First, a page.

The Rules of the Game

A flop when first released in 1939, The Rules of the Game presented pre-World War II France in unheroic, foolish microcosm at the country estate of a Jewish aristocrat where servants and masters are equally committed to romantic misbehavior. It didn’t help, of course, that the businesslike Nazis were about to invade and swiftly conquer a nation that director Jean Renoir depicts as being completely frivolous. But in the postwar era, his film grew in estimation, seeming less a farce and more a classic—often ranked second in critics’ polls to Citizen Kane. The reason, in part, for its reevaluation is Rules’ insistence on the humanity beneath the madcap antics and bed-hopping. From the social-climbing rabbit poacher to the cuckolded gentlemen to the silly, straying wives, everyone is accorded their dignity. People may behave ridiculously, but their impulses are utterly serious. Or, to quote one of the most quoted lines in cinema, “Everyone has their reasons.” (NR) BRIAN MILLER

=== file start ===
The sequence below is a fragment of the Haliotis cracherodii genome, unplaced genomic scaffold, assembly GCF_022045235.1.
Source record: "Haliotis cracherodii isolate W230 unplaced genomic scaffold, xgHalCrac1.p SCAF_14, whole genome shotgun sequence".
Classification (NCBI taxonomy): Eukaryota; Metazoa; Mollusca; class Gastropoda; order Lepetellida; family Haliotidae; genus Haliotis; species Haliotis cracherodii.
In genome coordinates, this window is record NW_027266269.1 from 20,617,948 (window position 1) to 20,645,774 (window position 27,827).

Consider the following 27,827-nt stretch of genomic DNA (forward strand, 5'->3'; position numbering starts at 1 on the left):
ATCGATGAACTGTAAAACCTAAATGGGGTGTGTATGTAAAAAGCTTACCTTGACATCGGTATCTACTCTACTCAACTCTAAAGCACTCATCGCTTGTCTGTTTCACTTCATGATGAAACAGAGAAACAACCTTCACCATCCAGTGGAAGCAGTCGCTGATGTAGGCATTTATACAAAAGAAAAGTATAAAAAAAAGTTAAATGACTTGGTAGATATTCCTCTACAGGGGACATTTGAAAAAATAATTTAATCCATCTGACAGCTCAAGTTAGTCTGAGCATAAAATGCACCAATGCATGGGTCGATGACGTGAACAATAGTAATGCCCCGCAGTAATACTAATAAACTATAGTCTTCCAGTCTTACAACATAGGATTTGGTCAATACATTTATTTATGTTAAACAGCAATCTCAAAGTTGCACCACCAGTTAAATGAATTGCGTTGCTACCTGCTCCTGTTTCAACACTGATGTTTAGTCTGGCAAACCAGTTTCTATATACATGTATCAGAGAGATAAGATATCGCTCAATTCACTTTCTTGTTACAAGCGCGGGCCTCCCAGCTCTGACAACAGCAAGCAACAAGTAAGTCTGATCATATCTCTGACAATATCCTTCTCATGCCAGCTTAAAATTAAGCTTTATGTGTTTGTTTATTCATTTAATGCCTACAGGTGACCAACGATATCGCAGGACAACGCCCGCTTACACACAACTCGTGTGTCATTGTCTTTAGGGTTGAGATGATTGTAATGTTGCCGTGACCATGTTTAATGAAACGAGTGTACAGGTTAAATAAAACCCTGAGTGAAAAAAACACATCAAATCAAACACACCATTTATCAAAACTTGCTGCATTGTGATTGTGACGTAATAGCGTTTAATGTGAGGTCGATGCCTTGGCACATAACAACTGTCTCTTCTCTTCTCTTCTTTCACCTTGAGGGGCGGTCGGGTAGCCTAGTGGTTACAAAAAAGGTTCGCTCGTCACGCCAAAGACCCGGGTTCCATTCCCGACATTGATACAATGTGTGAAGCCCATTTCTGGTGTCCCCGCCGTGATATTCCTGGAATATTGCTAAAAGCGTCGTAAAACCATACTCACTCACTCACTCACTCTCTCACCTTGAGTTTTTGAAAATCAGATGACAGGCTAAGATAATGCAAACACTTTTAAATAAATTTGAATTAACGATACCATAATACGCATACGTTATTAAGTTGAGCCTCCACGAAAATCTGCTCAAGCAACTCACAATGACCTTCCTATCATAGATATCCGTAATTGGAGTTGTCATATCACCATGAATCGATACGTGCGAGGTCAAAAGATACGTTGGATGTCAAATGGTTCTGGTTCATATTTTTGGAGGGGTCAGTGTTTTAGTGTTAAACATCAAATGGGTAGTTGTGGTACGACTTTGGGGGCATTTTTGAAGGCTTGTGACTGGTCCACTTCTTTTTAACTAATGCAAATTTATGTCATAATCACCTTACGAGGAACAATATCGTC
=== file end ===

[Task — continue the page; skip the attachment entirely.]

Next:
Wed., Dec. 1, 7 & 9:15 p.m., 2010

 
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